Considering the global applications of GNSS (including GPS, GALILEO, GLONASS and others) for positioning, navigation and timing, these satellites constellations support global world economy activities. For example, in the UK, the GNSS services directly support approximately £254 billion of UK economy (equal to 13.4% of the total UK economy) [UK space agency: space-based PNT programme].
Signal transmission from a GPS (GNSS) medium-earth-orbit (MEO) satellite
The power of GPS signal transmitted from a GPS satellite is about 27 W [see this excellent GPS book]. In decibel unit, the power of the transmitted signal from the satellite is 14.3dBW or 44.3 dBm.
The GPS satellite circulates above the earth at approximately 23000 km. From this very far distance transmission, the main inherent vulnerability of GPS signal is very low power of received signals on a receiver. In addition, GPS and GNSS signals are susceptible to jamming and spoofing attacks.
The power of received satellite signals on the receiver is around -128.5 dBm. That is, the signal power is very low such that the baseband signals containing navigation messages are buried under noise obtained during transmission.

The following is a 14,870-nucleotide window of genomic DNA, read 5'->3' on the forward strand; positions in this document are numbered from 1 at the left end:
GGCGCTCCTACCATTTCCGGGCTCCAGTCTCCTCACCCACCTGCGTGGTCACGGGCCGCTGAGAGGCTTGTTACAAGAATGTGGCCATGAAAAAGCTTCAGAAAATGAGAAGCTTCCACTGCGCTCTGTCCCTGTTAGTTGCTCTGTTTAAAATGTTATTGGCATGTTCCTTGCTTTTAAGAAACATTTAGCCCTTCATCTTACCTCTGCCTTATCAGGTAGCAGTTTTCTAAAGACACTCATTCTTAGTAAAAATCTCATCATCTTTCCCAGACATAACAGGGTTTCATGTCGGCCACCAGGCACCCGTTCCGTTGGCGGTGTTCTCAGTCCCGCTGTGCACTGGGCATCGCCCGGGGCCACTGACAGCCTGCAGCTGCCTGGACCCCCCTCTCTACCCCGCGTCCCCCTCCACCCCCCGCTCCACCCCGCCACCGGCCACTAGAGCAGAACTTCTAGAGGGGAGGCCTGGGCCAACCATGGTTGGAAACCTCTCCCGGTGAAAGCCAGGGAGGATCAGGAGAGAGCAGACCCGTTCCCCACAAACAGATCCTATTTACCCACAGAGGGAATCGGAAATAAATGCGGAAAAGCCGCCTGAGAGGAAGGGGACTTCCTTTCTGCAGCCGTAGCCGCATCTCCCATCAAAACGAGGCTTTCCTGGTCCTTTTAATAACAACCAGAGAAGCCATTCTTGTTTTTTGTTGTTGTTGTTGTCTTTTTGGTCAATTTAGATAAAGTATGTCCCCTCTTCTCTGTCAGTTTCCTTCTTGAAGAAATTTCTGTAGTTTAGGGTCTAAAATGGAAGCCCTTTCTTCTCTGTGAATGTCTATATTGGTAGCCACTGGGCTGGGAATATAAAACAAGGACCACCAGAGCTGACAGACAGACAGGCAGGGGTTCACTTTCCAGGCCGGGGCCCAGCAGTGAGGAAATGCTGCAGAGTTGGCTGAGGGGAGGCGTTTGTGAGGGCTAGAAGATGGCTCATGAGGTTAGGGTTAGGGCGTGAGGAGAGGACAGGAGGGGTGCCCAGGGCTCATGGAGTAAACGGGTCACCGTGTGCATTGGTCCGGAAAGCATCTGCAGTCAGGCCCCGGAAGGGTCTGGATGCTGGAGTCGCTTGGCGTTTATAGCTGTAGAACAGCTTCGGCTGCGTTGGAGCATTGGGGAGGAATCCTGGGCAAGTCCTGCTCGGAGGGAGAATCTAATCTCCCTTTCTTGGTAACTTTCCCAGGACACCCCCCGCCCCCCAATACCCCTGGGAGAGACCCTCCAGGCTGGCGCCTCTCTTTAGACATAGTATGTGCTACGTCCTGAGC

The source of the noise can be from the hardware noise of the satellite transmitter (although this noise should be small as satellites carry high-end instruments), channel transmission (multipath, reflection, path loss, ionospheric delay and others) and the hardware noise at a receiver (depending on the quality of the receiver hardware).
On the satellite side, the signal transmission processing chain for GPS L1 is shown in figure 1 above. From figure 1, the process is as follows. A navigation message is converted into a binary signal with bit values either 0 or 1. This navigation message has a data rate of 50 bit per second (bps).
A Pseudo-random noise (PRN) code that represents a unique satellite number is generated at 1023 chips per 1 ms period. Chip is the same as bit, representing a signal state transition. Commonly the term “chips” refers to bits that do not contain any information. The data rate of the PRN code is then 1.023 million chips per second (Mcps).